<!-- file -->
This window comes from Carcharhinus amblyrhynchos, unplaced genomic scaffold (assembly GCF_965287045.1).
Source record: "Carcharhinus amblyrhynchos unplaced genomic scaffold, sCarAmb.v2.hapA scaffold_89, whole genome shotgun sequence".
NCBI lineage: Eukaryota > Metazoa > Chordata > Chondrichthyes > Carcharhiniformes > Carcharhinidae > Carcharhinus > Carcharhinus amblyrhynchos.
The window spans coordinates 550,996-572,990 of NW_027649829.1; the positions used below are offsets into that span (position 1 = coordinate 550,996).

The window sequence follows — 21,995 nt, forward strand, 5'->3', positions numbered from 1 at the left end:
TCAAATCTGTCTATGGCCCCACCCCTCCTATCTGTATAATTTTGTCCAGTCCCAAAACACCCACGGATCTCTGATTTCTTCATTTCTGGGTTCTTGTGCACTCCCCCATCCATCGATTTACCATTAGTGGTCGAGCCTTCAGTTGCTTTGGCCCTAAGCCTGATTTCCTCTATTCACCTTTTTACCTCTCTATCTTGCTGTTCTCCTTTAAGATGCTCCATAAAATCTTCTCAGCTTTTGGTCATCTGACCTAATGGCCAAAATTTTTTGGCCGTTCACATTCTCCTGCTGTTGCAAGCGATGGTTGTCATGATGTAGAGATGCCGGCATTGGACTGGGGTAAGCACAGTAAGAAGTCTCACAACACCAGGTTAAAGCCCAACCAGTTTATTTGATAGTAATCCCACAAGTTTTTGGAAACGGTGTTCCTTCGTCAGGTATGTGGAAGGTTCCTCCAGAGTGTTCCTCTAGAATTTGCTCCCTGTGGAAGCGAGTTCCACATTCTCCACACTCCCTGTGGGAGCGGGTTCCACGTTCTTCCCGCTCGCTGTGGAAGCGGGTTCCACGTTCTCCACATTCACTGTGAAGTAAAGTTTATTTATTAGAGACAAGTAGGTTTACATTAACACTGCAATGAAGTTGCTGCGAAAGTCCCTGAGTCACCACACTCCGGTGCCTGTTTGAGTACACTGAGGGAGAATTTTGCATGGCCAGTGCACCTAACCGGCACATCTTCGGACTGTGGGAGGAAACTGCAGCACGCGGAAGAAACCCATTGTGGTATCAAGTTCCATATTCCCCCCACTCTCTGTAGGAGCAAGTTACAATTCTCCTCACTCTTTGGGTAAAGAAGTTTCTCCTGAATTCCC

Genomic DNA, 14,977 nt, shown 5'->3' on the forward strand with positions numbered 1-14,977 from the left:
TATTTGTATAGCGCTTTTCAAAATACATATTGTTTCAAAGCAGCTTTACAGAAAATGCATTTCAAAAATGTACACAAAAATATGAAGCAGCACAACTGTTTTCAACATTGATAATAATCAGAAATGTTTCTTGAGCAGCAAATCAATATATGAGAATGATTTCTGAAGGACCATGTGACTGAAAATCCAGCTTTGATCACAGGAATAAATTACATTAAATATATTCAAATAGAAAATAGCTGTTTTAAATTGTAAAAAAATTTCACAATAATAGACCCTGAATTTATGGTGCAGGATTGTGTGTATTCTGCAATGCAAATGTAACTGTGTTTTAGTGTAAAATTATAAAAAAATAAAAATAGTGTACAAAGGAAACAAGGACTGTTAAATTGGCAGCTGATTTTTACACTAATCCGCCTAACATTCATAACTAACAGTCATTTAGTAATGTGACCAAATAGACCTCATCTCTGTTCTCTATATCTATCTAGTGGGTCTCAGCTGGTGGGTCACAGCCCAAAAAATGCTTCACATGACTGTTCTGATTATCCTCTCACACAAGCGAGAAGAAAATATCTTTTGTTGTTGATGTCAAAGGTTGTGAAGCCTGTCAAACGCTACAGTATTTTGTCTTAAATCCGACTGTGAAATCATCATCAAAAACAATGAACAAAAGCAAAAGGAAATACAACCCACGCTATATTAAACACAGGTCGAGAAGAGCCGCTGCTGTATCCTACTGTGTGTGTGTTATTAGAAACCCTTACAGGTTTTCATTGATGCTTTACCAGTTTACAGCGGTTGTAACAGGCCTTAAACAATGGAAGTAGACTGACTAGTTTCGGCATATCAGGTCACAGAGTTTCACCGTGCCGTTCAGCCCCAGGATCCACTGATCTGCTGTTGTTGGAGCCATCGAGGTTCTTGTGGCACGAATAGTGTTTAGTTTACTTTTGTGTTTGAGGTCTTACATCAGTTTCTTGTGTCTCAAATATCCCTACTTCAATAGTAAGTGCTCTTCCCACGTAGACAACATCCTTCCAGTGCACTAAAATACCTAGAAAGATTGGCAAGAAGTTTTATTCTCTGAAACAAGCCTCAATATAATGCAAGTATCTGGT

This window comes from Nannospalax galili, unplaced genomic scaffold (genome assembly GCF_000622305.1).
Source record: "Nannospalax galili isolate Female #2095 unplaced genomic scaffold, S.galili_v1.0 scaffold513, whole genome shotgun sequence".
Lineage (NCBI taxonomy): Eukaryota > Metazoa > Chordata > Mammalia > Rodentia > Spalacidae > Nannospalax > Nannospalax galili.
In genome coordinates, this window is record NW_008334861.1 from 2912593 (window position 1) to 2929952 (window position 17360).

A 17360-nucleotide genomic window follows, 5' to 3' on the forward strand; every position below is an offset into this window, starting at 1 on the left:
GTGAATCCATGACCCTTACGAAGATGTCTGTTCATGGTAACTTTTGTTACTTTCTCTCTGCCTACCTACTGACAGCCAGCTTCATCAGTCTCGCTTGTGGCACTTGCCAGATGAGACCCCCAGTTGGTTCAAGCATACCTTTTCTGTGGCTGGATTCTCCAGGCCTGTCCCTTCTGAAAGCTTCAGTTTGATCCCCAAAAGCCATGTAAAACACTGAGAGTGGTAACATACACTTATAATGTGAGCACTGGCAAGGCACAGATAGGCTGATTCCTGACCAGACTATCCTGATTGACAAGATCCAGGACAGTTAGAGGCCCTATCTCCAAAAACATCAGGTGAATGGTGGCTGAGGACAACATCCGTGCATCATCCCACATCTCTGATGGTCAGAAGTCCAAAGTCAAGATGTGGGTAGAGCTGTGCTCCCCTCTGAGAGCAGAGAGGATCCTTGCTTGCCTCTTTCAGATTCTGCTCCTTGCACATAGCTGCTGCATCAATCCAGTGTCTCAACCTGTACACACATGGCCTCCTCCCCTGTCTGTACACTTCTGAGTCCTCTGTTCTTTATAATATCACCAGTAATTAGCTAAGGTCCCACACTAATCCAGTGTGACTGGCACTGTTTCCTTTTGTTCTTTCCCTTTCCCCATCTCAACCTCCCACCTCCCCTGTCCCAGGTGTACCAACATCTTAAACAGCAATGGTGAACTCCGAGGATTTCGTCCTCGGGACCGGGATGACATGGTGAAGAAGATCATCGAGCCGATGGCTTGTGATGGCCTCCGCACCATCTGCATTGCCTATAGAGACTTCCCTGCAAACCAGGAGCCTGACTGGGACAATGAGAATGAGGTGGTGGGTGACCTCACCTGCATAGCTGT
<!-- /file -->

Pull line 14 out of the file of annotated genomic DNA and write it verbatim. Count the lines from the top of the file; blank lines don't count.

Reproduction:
GTGAATCCATGACCCTTACGAAGATGTCTGTTCATGGTAACTTTTGTTACTTTCTCTCTGCCTACCTACTGACAGCCAGCTTCATCAGTCTCGCTTGTGGCACTTGCCAGATGAGACCCCCAGTTGGTTCAAGCATACCTTTTCTGTGGCTGGATTCTCCAGGCCTGTCCCTTCTGAAAGCTTCAGTTTGATCCCCAAAAGCCATGTAAAACACTGAGAGTGGTAACATACACTTATAATGTGAGCACTGGCAAGGCACAGATAGGCTGATTCCTGACCAGACTATCCTGATTGACAAGATCCAGGACAGTTAGAGGCCCTATCTCCAAAAACATCAGGTGAATGGTGGCTGAGGACAACATCCGTGCATCATCCCACATCTCTGATGGTCAGAAGTCCAAAGTCAAGATGTGGGTAGAGCTGTGCTCCCCTCTGAGAGCAGAGAGGATCCTTGCTTGCCTCTTTCAGATTCTGCTCCTTGCACATAGCTGCTGCATCAATCCAGTGTCTCAACCTGTACACACATGGCCTCCTCCCCTGTCTGTACACTTCTGAGTCCTCTGTTCTTTATAATATCACCAGTAATTAGCTAAGGTCCCACACTAATCCAGTGTGACTGGCACTGTTTCCTTTTGTTCTTTCCCTTTCCCCATCTCAACCTCCCACCTCCCCTGTCCCAGGTGTACCAACATCTTAAACAGCAATGGTGAACTCCGAGGATTTCGTCCTCGGGACCGGGATGACATGGTGAAGAAGATCATCGAGCCGATGGCTTGTGATGGCCTCCGCACCATCTGCATTGCCTATAGAGACTTCCCTGCAAACCAGGAGCCTGACTGGGACAATGAGAATGAGGTGGTGGGTGACCTCACCTGCATAGCTGT